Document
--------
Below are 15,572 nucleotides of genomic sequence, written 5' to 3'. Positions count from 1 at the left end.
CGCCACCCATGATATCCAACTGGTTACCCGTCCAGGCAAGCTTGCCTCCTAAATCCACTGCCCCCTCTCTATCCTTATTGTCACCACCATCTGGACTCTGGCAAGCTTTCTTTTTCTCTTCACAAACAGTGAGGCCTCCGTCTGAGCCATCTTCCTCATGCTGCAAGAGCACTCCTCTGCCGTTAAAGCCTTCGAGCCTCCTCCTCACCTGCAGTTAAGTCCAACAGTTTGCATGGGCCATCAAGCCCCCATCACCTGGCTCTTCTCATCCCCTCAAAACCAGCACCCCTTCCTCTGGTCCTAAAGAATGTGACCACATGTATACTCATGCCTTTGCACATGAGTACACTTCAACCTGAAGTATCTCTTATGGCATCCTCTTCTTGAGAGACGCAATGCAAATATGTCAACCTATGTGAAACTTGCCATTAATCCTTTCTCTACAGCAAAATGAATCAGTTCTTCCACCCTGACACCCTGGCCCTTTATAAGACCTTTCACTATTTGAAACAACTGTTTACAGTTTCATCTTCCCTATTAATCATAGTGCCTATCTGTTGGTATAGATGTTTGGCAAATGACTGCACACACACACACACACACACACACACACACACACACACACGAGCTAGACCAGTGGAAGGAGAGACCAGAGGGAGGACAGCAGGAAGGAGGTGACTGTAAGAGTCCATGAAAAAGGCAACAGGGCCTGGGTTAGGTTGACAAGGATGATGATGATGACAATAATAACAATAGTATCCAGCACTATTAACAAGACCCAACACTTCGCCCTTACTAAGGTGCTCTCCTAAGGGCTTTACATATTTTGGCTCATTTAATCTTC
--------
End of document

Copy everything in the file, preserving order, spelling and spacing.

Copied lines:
Below are 15,572 nucleotides of genomic sequence, written 5' to 3'. Positions count from 1 at the left end.
CGCCACCCATGATATCCAACTGGTTACCCGTCCAGGCAAGCTTGCCTCCTAAATCCACTGCCCCCTCTCTATCCTTATTGTCACCACCATCTGGACTCTGGCAAGCTTTCTTTTTCTCTTCACAAACAGTGAGGCCTCCGTCTGAGCCATCTTCCTCATGCTGCAAGAGCACTCCTCTGCCGTTAAAGCCTTCGAGCCTCCTCCTCACCTGCAGTTAAGTCCAACAGTTTGCATGGGCCATCAAGCCCCCATCACCTGGCTCTTCTCATCCCCTCAAAACCAGCACCCCTTCCTCTGGTCCTAAAGAATGTGACCACATGTATACTCATGCCTTTGCACATGAGTACACTTCAACCTGAAGTATCTCTTATGGCATCCTCTTCTTGAGAGACGCAATGCAAATATGTCAACCTATGTGAAACTTGCCATTAATCCTTTCTCTACAGCAAAATGAATCAGTTCTTCCACCCTGACACCCTGGCCCTTTATAAGACCTTTCACTATTTGAAACAACTGTTTACAGTTTCATCTTCCCTATTAATCATAGTGCCTATCTGTTGGTATAGATGTTTGGCAAATGACTGCACACACACACACACACACACACACACACACACACACACACGAGCTAGACCAGTGGAAGGAGAGACCAGAGGGAGGACAGCAGGAAGGAGGTGACTGTAAGAGTCCATGAAAAAGGCAACAGGGCCTGGGTTAGGTTGACAAGGATGATGATGATGACAATAATAACAATAGTATCCAGCACTATTAACAAGACCCAACACTTCGCCCTTACTAAGGTGCTCTCCTAAGGGCTTTACATATTTTGGCTCATTTAATCTTC